Having published 45 books, Ruth Rendell is an internationally popular mystery writer. She has won four Gold Dagger and three Edgar awards. She has been presented with the Commander of the British Empire honor, and named Grand Master by the Mystery Writers of America. In A Sight For Sore Eyes, Ruth Rendell’s exceptional literary talent shines from each word. Teddy Brex is a handsome young man. Raised by parents who never loved him, he has grown to put his trust in objects. Things rarely disappoint him the way people do. Francine Hill is a lovely sight. And, like Teddy, she carries deep psychological scars. What brings these two young people together, however, isn’t beauty. It is death. As Ruth Rendell probes the dark forces childhood has created in Teddy’s and Francine’s lives, an emotionally gripping story unfolds. Narrator Jenny Sterlin voices all the subtle layers of suspense that are the hallmark of Rendell’s incomparable work.
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I wish Teddy had had just an ounce of humanity in him. But he was a pure psycho.
The depravity of Teddy. And the ending was unsatisfying. I usually adore Ruth Rendell's books, but this one, not so much. The whole story just made me feel very sick and sad inside.
She was actually very good.
I wish I hadn't read it. It was so disturbing to me.
I loved Francine. If there was anyone who could've been Teddy's polar opposite, it was she.
Ms Rendell is a master at creating characters that are creepy yet strangely compelling. The protagonist of the story is completely unlikable and yet I kept wanting to read on to see what he would do. This story is loosely tied in with a later Wexford mystery-The Vault.
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I was so interested and drawn into Teddy's pschy. Being an artist I am sympathetic to his dislike for ugliness. It is chilling when the sympathy and understanding turns into pity and then disgust. It is a very good writer/performer that can make you feel so in tune like that. All in all, it seemed pretty believable to me the way ones enviroment can shape their future self.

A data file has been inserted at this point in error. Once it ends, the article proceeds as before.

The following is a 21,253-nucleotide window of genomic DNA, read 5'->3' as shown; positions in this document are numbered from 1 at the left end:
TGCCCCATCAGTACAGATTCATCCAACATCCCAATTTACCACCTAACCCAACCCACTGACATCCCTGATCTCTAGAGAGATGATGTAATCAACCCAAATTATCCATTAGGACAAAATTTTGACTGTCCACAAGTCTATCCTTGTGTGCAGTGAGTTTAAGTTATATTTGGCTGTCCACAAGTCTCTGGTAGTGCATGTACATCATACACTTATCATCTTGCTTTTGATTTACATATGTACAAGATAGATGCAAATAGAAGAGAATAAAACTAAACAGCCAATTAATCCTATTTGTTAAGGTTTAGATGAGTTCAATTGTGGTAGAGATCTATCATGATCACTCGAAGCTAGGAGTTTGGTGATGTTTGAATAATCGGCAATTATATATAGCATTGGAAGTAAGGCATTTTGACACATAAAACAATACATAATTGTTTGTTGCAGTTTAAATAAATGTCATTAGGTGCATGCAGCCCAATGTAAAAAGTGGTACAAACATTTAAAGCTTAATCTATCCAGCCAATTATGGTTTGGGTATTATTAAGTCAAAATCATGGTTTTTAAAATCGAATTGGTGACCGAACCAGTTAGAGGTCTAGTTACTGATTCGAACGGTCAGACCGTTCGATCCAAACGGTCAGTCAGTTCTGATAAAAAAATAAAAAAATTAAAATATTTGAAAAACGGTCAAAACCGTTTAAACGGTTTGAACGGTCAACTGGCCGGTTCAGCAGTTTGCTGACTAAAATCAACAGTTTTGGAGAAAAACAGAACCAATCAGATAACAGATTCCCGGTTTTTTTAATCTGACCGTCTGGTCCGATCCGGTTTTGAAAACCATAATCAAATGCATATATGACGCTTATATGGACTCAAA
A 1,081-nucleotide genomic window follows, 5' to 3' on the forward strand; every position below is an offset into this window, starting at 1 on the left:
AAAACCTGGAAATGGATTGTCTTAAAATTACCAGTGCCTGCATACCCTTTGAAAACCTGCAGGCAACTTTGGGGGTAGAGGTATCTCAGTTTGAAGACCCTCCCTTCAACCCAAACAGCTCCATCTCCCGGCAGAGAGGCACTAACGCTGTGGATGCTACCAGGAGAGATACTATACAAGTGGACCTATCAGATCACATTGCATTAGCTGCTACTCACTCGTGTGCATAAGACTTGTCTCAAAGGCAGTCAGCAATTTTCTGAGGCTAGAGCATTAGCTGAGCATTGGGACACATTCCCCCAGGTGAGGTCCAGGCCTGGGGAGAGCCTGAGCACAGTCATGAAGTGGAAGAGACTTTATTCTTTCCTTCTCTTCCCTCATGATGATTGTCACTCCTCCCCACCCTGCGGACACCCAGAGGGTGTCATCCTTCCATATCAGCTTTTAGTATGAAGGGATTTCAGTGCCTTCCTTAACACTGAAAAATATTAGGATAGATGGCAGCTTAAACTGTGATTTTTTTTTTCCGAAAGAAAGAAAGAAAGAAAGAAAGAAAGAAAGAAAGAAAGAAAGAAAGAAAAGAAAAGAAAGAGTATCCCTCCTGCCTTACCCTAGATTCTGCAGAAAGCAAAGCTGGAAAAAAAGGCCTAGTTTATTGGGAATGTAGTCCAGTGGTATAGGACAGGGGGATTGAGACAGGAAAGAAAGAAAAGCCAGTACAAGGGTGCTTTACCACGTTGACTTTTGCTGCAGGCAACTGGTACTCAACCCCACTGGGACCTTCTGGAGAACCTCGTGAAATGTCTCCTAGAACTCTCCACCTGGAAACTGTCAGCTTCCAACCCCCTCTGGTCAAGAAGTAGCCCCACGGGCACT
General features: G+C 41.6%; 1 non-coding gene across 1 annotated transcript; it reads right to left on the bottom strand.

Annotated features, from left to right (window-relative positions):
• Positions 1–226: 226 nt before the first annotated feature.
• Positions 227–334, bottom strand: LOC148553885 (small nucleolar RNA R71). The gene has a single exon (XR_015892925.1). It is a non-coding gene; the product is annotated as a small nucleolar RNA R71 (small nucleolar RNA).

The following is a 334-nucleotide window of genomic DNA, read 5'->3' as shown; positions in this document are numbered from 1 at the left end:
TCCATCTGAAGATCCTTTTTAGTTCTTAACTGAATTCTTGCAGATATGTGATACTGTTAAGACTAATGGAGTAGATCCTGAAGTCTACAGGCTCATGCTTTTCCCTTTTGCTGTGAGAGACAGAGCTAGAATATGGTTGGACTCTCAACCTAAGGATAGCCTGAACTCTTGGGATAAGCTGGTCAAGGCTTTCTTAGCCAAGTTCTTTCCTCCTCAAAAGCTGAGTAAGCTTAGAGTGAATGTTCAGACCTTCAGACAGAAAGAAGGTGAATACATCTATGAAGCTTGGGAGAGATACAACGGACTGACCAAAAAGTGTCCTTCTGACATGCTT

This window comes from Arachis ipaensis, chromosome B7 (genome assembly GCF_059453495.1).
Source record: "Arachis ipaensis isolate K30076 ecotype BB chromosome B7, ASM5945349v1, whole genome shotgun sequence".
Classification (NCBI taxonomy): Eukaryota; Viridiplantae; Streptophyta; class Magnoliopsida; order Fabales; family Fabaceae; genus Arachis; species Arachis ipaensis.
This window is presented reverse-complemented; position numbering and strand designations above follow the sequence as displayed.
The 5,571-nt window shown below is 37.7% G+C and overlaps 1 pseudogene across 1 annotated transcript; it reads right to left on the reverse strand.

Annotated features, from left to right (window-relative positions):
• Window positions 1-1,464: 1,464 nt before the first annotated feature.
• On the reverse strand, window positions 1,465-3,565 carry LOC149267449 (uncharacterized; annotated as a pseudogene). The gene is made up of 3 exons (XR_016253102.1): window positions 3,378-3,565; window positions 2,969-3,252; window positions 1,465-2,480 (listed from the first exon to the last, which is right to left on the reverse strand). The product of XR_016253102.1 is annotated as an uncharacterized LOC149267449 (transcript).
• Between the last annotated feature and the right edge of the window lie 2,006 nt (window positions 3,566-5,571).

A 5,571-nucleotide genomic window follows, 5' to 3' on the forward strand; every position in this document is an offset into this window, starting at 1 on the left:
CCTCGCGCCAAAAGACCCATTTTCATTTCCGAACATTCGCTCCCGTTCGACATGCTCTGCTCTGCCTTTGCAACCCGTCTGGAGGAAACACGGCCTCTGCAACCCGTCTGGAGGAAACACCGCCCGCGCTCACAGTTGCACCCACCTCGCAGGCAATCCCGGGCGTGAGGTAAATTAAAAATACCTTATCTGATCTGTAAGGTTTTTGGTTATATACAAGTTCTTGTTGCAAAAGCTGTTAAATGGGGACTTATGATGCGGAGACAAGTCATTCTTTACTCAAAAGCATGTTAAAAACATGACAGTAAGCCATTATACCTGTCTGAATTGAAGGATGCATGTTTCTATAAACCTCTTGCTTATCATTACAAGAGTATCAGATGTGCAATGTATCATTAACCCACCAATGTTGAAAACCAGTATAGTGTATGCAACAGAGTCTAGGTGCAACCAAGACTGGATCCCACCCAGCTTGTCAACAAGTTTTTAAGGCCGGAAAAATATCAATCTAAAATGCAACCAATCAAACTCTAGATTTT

I agree with one of the other reviewers about the ending, I liked it, but it was somewhat off...maybe just cut short a bit? Somehow It was a tad lazy or lacking, after the build up to it. If not for that, this could be a 5 start book, for me.
This is a well written, well narrated book. I'd have given the story a 5 but the ending missed slightly for me. If you are looking for something different, read this one.
It's unkind, but whether it's a result of a dry mouth or popping sinuses, there are noises associated with the reader's voice that are terribly distracting. These noises combined with her strange interpretation of many characters' voices make it difficult to listen to this recording. This is a very enjoyable R. Rendell book, but the reader definitely detracts.
Which came first... the books or the glasses?
This is a very long book. It starts out as 3 separate stories. I was wondering what the 3 different stories had to do with each other and when/if they would merge. They do but it takes a while. The narrator is excellent. This is psychological brain entertainment.
"A Sight for Sore Eyes" catches the reader up in the lives of three main characters and even more minor ones, all drawn with Ruth Rendell's maximum skill. Teddy Brex is one of Rendell's villains whom you can't help pity and understand even as you are horrified while he is almost casually drawn into violence and murder. Even a minor character such as Teddy's grandmother is vivid and memorable. More important still, reading this book is a great help in understanding the backstory of her most recent "The Vault". Don't miss either one!
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